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Jessica Brown Findlay as Lenina Crowne in Brave New World.

Steve Schofield/Peacock Original / Showcase

It’s a terrific weekend on TV. It must be fall. As a bonus, most of the outstanding material is found on conventional TV, not streaming services.

Brave New World (Sunday, Showcase, 9 p.m.) was made for the new Peacock streaming service, but comes to us in Canada on Showcase. A loose and ambitious adaptation of Aldous Huxley’s 1932 dystopian novel of the same name, it depicts a seemingly utopian future of life among people engineered to enjoy endless pleasure. This is all threatened by the arrival in the allegedly blissful, peaceful capital New London of a character from outside, one John the Savage.

Binge-watching guide: The recent shows you need to catch up on, all available to stream

Made with great visual oomph and a clever tweaking of Huxley’s plotting, it is, ironically, top-grade escapism while lingering on Huxley’s satiric depiction of a society soothed and manipulated by pleasure and drugs. In the end it’s a thriller about one ordinary individual undermining the authoritarian society.

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Almost from the opening it is saturated in sensual pleasure. We meet Lenina Crowne (Jessica Brown Findlay), a “Beta Plus” woman and worker in the technology that controls people. She’s summoned by her boss Bernard Marx (Harry Lloyd), who reams her out for having an intense sexual relationship with some guy she likes. He shows her the 22 sexual escapades recorded, via hologram. He’s aghast. This looks like monogamy or, worse, love. “Everyone belongs to everyone else,” he informs her. Monogamy is verboten.

There follows a depiction of a society in which people have no authentic feelings except sexual pleasure with strangers. It’s one orgy scene after another to get this across. Then the world outside this place is depicted and brought to life.

Bernard, who has his own simmering issues with this pleasure-society, eventually takes Lenina to “The Savage Lands.” That’s where the ordinary lives of the working poor are presented as entertainment for the upper-class, zonked-out residents of New London. They meet John the Savage (Alden Ehrenreich) who is already part of a rebel group, and his mother (Demi Moore), an alcoholic who mostly sits around in her nightdress.

Brave New World takes a little while to find its footing, but it does. At first the orgy scenes are distracting, and then the fissures in this strange society become clear. Where is truth, where is honesty to be found? The four-part series is less serious-minded dystopian drama than it is prestige popcorn: a thoughtful, mildly complicated satire with brains and sex.

Also airing this weekend

Marc Warren stars in Van der Valk.

Company Pictures and all3media international

Van der Valk (Sunday, PBS, 9 p.m. on Masterpiece) is a new adaptation of the Nicolas Freeling stories about a louche police detective in an Amsterdam that is both beautiful and seedy. The first adaptation for British TV in the early 1970s is remembered fondly, especially for Barry Foster’s wonderful portrayal of the rake who is the central figure.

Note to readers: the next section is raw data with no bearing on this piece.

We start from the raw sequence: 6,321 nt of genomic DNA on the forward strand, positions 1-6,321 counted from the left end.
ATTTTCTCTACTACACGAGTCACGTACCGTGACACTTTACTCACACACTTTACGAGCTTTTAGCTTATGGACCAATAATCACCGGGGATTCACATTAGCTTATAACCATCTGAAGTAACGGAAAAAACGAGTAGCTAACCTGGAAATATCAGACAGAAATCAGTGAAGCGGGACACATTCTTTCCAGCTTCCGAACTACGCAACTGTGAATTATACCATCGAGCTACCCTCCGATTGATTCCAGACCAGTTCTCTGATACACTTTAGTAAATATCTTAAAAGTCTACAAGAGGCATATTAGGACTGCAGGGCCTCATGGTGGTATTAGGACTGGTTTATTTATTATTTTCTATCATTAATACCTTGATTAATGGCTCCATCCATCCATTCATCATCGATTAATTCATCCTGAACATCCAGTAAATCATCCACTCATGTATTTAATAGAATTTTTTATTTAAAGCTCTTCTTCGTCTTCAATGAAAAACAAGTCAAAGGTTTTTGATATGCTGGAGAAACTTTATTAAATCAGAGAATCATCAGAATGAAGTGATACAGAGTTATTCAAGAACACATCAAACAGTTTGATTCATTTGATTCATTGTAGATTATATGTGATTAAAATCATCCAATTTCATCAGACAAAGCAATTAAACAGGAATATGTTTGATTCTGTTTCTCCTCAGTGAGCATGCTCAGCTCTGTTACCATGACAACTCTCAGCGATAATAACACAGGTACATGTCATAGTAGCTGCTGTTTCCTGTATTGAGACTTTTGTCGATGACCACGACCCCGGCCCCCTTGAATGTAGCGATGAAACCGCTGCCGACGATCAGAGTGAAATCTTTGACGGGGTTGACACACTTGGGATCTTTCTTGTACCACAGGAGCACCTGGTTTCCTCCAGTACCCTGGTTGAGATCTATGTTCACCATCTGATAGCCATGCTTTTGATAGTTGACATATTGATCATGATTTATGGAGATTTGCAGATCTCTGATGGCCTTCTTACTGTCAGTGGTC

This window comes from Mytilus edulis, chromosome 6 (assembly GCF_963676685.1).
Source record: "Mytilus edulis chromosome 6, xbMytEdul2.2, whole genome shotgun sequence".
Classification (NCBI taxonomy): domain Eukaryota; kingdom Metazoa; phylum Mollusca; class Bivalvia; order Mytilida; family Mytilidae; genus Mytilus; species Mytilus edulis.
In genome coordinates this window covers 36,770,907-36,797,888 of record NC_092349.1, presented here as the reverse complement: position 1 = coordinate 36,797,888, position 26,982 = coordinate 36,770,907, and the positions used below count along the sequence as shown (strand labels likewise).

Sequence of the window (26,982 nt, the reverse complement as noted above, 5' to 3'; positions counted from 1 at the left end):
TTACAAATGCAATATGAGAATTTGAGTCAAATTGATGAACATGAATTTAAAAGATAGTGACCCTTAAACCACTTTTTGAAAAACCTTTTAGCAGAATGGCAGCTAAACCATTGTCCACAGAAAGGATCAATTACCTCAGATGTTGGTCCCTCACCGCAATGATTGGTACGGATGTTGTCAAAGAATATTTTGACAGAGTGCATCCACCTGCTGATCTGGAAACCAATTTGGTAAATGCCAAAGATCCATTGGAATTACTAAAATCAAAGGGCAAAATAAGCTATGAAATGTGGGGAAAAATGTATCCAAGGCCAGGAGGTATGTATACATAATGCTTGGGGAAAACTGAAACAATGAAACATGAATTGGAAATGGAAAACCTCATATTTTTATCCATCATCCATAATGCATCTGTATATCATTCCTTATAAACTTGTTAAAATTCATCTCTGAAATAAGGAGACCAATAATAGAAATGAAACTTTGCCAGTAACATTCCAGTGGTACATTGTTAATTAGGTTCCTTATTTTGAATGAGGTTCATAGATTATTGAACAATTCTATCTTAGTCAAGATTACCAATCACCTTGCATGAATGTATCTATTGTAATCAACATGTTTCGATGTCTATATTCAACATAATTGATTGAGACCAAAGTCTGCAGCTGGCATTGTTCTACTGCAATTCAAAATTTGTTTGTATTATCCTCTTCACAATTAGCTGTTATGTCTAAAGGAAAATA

That fondness has meant this version, with Marc Warren in the lead role, had received some skeptical, mixed reviews in Britain. This column found this version wonderfully engaging. Warren, a fine actor, is less the middle-aged rake than he is a laid-back, sarcasm-spewing loner. The Amsterdam setting is, at first, all pretty canals, bicycles, trams and beautiful buildings. The first words uttered are Van der Valk, after a bicycle chase, looking around and declaring, “Nice here, innit?” There follows a descent into a city where sordid personal and political secrets are kept. It’s very witty, this series, with a dollop of dark humour thrown into the police-procedural storylines. Each episode is a stand-alone 90-minute drama.

Intelligence stars David Schwimmer as Jerry Bernstein.

Showcase

Intelligence (Sunday, Showcase, 10 p.m.) is another Peacock show and advertised as humour. That works if your taste runs to very broad fun. The premise is a bit tired from the get-go: Loud, ignorant American goes to Britain to liaise with the intelligence services there. Comedic uproar ensues. David Schwimmer from Friends stars as Jerry Bernstein, an arrogant and inept NSA middle manager sent to work at Government Communications Headquarters (GCHQ), and says all the wrong things. An insecure idiot, he tries to lord it over the horrified GCHQ boss Chris (Sylvestra Le Touzel) while wannabe-spy Joseph (Nick Mohammed, who created the show) secretly admires his oafish charm. If you’re a connoisseur of British spy dramas you will find some of the jokes very amusing.

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Journalist Bob Woodward sits at the head table during the White House Correspondents' Dinner in Washington on April 29, 2017.

The Canadian Press

Finally, 60 Minutes (Sunday, CBS, Global, 7 p.m.) features the first lengthy interview with Bob Woodward about the revelations in his new book about U.S. President Donald Trump. The book Rage is based on hours of recorded interviews and CBS promises viewers will be able to hear the President in his own voice talk frankly with Woodward. As if we didn’t hear that voice enough.

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